OK that’s it!  Now take a look for each structure at the pros and cons you wrote down and your rating, make a choice and get started. Be the courageous, decisive you!

Are you and/or your business Florida based? If so and you need help Selecting Your Florida Business Structure, we’re here for you. Contact us here.

Want to take the first step to legally securing your success?  Get your Free Ebook today!

About Sagacity Legal:
Sagacity Legal is a Florida-based firm that works with service-based small business owners, who want to minimize their legal risk so they can focus on achieving their full potential.

This article and all content herein is solely intended for general information purposes and should not be construed as legal advice in any manner. This information is not intended to create, and receipt or viewing, or communication via email or other means does not establish an attorney-client relationship. An attorney-client relationship is only formed when a written engagement agreement is executed. We disclaim all liability in respect to actions taken or not taken based on any or all the contents of this website to the fullest extent permitted by law. Do not act or refrain from acting upon this information without seeking professional legal counsel.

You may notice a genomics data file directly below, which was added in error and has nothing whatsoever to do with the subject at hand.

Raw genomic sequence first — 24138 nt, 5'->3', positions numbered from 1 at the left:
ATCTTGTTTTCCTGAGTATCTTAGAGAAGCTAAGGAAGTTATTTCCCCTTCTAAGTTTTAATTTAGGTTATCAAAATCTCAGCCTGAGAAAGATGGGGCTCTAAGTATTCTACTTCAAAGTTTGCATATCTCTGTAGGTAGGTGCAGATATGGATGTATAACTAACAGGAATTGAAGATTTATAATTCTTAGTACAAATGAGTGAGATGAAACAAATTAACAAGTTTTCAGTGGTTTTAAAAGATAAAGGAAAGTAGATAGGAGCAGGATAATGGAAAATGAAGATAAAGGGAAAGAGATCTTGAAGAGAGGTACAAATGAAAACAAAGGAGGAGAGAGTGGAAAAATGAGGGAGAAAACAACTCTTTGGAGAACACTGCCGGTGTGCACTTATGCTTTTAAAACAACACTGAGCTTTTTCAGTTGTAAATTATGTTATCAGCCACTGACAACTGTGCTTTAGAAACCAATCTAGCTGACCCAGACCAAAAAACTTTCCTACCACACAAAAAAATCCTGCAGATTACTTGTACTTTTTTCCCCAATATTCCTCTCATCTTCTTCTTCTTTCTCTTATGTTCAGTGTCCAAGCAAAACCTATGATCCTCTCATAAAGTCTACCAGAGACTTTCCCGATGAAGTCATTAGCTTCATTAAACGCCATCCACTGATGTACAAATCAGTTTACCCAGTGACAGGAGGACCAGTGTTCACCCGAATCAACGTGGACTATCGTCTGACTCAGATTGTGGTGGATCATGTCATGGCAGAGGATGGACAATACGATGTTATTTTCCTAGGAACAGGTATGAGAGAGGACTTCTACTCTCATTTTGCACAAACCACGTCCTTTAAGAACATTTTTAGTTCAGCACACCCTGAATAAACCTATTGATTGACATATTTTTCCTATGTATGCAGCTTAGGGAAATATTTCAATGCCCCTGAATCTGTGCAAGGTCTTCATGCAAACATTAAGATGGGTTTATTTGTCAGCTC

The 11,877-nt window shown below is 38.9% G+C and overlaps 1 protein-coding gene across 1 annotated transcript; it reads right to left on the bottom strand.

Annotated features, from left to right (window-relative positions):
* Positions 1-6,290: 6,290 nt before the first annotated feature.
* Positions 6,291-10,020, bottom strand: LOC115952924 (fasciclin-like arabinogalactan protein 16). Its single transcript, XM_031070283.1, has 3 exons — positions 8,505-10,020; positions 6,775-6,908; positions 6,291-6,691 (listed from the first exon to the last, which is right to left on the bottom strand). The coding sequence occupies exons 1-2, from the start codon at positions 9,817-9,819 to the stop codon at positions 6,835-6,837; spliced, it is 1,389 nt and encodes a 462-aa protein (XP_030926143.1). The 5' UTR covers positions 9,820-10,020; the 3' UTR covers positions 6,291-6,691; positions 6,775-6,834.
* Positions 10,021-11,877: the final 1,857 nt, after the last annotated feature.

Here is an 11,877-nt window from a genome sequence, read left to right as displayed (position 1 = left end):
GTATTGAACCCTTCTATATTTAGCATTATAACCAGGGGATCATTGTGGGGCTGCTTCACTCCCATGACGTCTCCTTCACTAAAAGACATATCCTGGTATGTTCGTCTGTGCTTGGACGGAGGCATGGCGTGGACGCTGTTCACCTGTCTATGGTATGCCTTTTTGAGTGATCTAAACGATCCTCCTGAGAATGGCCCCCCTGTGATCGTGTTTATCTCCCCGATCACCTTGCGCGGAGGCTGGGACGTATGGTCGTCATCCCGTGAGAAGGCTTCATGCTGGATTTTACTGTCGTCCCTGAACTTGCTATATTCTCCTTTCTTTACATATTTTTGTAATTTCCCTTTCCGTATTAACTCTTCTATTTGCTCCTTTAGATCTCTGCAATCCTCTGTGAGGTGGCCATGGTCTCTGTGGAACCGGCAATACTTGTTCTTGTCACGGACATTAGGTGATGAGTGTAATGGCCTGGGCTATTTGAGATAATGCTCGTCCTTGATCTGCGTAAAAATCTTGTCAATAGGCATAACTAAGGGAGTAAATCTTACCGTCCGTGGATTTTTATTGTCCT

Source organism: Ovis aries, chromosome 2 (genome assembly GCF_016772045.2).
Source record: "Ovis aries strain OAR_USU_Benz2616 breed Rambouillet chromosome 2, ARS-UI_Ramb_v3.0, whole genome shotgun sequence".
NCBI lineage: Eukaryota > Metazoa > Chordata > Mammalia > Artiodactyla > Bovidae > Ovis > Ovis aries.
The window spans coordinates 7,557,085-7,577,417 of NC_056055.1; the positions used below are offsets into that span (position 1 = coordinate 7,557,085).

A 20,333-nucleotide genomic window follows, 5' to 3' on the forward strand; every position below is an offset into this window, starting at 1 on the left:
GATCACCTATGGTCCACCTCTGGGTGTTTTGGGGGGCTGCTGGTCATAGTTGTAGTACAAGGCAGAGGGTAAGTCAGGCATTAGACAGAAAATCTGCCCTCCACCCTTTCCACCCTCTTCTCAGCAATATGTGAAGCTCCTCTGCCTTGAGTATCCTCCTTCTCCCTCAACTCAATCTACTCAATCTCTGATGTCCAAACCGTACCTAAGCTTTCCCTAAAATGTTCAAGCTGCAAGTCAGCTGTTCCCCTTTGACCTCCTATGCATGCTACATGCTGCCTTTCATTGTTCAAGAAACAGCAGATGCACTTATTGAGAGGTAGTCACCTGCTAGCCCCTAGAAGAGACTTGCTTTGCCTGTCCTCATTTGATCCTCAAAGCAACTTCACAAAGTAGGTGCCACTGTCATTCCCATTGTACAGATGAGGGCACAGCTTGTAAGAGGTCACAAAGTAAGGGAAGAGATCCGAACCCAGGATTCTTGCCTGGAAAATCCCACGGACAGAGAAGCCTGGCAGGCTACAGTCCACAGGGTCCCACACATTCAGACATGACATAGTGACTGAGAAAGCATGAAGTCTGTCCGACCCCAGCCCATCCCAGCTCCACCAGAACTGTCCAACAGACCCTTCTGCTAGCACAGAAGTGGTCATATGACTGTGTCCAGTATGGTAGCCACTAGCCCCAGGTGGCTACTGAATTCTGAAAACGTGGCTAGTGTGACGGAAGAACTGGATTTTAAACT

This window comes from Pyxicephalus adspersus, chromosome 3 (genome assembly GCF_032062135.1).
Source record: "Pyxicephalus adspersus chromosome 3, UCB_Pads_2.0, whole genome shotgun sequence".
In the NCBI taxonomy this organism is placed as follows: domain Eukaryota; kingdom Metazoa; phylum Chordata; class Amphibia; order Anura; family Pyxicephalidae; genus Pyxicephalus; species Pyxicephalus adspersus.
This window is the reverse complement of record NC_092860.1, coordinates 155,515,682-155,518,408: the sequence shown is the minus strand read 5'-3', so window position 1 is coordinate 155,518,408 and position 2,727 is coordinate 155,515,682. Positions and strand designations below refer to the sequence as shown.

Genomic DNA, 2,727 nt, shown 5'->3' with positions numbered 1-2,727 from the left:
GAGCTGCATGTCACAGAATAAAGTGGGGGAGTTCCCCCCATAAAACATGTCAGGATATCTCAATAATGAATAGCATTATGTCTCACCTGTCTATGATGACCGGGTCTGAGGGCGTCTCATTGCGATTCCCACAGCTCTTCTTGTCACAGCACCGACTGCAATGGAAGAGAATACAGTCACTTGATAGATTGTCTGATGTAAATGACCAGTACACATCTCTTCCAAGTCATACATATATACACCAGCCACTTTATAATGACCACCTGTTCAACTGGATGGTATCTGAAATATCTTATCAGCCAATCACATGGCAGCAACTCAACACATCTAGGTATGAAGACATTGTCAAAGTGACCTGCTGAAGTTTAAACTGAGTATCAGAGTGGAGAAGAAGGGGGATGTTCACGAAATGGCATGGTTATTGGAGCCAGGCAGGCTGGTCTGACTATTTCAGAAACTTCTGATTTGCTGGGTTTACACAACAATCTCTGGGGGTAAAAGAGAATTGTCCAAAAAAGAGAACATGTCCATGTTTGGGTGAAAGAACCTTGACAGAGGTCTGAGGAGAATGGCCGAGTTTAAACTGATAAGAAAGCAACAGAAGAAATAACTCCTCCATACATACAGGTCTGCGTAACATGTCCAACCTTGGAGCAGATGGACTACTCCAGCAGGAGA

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  1. Wai Woltz says:

    Someone essentially help to make seriously articles I would state. This is the first time I frequented your website page and thus far? I amazed with the research you made to make this particular publish incredible. Great job!

    • Randi Karpinia says:

      Thank you! Please let me know if there’s any specific topic you’d like me to write about.

  2. Randi Karpinia says:

    Thanks for your comment and the suggestion. I’ll certainly write more on business structure in new posts in the near future.